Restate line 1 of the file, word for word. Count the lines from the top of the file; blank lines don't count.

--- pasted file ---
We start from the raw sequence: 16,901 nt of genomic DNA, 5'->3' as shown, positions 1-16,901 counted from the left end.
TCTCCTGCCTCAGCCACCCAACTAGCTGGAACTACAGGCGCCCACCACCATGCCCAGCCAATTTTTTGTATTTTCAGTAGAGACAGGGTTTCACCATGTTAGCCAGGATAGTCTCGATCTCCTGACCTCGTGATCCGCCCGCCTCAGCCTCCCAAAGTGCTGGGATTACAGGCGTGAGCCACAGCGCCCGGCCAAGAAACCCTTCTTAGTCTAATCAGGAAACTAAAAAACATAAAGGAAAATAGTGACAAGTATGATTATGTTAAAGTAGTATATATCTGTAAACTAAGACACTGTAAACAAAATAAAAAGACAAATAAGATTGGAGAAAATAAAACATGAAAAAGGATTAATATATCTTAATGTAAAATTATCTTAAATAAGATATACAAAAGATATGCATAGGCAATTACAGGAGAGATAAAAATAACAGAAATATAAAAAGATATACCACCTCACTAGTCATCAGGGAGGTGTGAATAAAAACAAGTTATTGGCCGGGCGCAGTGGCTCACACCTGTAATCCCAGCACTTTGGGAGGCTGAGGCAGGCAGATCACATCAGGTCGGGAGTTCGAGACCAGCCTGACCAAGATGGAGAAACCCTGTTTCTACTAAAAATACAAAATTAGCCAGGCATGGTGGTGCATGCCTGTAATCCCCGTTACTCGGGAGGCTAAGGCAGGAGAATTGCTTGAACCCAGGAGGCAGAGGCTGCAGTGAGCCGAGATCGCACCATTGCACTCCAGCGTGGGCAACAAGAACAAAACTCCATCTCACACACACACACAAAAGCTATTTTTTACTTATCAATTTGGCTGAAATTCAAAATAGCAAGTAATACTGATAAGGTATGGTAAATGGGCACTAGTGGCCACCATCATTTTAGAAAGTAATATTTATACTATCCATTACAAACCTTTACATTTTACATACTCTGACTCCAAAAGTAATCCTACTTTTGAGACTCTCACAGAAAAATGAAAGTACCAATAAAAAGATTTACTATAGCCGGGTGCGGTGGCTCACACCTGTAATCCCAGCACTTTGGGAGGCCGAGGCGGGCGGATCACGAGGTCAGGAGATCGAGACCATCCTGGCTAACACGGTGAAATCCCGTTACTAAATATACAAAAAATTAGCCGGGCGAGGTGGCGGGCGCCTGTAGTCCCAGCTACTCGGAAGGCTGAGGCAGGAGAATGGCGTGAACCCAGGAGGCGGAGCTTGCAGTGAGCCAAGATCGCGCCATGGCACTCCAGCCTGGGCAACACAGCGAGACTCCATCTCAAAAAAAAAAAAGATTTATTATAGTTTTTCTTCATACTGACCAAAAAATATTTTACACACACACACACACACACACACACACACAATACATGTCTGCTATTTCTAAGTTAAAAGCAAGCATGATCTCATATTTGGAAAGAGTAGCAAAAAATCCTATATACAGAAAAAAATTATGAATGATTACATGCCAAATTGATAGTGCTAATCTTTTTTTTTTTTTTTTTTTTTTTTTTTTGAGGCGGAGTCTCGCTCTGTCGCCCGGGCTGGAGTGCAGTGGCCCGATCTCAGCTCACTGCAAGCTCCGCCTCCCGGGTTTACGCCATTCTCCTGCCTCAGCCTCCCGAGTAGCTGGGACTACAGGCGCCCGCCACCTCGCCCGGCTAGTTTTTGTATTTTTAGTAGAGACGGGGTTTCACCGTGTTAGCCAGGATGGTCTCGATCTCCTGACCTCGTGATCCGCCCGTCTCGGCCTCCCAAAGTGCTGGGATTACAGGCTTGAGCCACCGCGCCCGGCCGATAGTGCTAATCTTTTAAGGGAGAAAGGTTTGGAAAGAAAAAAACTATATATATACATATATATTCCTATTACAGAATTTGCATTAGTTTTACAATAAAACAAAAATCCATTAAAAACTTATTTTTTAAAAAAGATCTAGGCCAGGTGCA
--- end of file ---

We start from the raw sequence: 16,901 nt of genomic DNA, 5'->3' as shown, positions 1-16,901 counted from the left end.